51. Chang DC, Grant GB, O'Donnell K, et al. Multistate outbreak of Fusarium keratitis
associated with use of a contact lens solution. JAMA 2006;296: 953963.
52. Nichols JJ, Mitchell GL, Nichols KK, et al. The performance of the contact lens dry eye
questionnaire as a screening survey for contact lens-related dry
eye. Cornea 2002;21:469475.
53. Begley CG, Chalmers RL, Mitchell GL, et al. Characterization of ocular surface
symptoms from optometric practices in North America. Cornea 2001;20:610618.
54. Guillon M, Maissa C. Dry eye symptomatology of soft contact lens wearers and
nonwearers. Optom Vis Sci2005;82:829834.
55. Young G, Chalmers RL, Napier L, et al. Characterizing contact lens-related dryness
symptoms in a cross-section of UK soft lens wearers. Cont Lens Anterior
Eye 2011;34:6470.
56. Pritchard N, Fonn D, Brazeau D. Discontinuation of contact lens wear: A survey. Int
Contact Lens Clin1999;26:157162.
57. Chalmers RL, Hunt C, Hickson-Curran S, et al. Struggle with hydrogel CL wear
increases with age in young adults. Cont Lens Anterior Eye 2009;32:113119.
58. Dumbleton K, Woods CA, Jones LW, et al. The impact of contemporary contact lenses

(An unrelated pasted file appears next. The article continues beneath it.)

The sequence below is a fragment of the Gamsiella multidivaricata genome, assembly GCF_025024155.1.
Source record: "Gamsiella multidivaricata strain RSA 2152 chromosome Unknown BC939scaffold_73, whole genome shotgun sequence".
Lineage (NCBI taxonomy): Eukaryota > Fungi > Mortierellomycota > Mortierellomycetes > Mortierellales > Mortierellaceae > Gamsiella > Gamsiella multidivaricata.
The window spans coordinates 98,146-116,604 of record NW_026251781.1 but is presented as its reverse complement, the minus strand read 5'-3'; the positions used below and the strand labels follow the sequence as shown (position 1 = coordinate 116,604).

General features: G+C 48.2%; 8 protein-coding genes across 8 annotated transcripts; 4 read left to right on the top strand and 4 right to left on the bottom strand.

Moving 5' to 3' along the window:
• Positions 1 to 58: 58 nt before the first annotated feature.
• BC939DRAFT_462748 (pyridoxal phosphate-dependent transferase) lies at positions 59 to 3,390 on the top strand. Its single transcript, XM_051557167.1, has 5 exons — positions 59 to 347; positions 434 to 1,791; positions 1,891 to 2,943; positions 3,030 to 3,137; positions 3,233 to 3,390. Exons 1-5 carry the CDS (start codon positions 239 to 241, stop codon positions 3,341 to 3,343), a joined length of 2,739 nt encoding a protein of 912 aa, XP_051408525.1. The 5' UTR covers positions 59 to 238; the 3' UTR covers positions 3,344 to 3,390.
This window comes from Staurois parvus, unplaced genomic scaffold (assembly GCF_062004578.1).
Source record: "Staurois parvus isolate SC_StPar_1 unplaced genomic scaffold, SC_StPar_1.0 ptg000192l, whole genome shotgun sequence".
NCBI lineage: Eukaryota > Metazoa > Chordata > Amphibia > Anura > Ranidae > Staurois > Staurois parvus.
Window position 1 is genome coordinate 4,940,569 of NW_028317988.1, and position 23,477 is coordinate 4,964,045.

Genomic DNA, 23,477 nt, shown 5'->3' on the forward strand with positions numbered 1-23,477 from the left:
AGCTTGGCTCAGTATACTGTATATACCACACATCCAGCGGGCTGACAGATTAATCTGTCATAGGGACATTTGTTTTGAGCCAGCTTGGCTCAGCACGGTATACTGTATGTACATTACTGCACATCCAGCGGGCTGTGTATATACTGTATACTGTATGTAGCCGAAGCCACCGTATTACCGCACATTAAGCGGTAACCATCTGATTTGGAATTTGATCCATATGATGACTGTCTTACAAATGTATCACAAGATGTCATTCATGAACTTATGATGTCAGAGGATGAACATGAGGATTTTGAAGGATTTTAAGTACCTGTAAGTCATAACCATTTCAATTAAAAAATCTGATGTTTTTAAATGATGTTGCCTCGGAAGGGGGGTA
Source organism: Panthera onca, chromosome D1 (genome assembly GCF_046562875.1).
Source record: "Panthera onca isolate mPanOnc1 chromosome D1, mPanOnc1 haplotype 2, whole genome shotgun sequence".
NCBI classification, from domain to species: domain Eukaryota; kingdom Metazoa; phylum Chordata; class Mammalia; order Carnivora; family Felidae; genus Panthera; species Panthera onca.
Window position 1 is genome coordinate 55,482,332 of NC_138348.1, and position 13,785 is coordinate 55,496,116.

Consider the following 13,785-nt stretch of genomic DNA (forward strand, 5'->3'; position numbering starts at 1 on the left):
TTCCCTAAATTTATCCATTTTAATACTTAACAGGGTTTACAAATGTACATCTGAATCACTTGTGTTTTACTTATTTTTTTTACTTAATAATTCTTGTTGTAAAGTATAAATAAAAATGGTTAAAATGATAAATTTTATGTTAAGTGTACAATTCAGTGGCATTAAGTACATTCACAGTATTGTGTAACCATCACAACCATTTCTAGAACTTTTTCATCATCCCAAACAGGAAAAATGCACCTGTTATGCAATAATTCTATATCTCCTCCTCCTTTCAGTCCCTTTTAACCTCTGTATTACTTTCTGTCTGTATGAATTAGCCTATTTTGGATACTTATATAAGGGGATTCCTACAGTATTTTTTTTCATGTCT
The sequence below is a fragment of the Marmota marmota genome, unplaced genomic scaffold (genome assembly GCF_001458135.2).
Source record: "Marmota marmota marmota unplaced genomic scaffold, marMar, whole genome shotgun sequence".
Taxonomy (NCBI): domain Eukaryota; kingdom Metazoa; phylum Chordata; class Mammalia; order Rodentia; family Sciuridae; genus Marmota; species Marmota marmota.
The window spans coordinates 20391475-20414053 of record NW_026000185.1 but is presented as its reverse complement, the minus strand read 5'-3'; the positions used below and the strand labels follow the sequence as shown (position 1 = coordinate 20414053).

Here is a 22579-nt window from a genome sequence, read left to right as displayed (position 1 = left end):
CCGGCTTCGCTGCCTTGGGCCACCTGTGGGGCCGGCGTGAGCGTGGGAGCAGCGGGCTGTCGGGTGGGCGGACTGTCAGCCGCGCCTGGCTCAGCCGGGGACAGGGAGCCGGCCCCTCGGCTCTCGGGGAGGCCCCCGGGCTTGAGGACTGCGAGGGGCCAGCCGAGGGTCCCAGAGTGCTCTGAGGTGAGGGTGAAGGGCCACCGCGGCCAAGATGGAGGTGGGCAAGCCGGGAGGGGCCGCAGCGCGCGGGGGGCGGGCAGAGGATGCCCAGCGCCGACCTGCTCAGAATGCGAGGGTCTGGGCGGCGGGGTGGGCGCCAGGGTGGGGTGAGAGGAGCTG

on contact lens discontinuation. Eye Contact Lens 2013;39: 9399.
59. Sankaridurg P, Chen X, Naduvilath T, et al. Adverse events during 2 years of daily wear
of silicone hydrogels in children. Optom Vis Sci 2013;90: 961969.
60. Young G, Veys J, Pritchard N, et al. A multi-centre study of lapsed contact lens
wearers. Ophthalmic Physiol Opt2002;22:516527.

61. Richdale K, Sinnott LT, Skadahl E, et al. Frequency of and factors associated with
contact lens dissatisfaction and discontinuation. Cornea 2007;26: 168174.
62. Noushad B, Saoji Y, Bhakat P, et al. Contact lens compliance among a group of young,
university-based lens users in South India. Australas Med J 2012; 5:168174.
63. Morgan PB, Efron N, Toshida H, et al. An international analysis of contact lens
compliance. Cont Lens Anterior Eye 2011;34:223228.
64. Hickson-Curran S, Chalmers RL, Riley C. Patient attitudes and behavior regarding
hygiene and replacement of soft contact lenses and storage cases. Cont Lens Anterior
Eye 2011;34:207215.
65. Wu Y, Carnt N, Stapleton F. Contact lens user profile, attitudes and level of compliance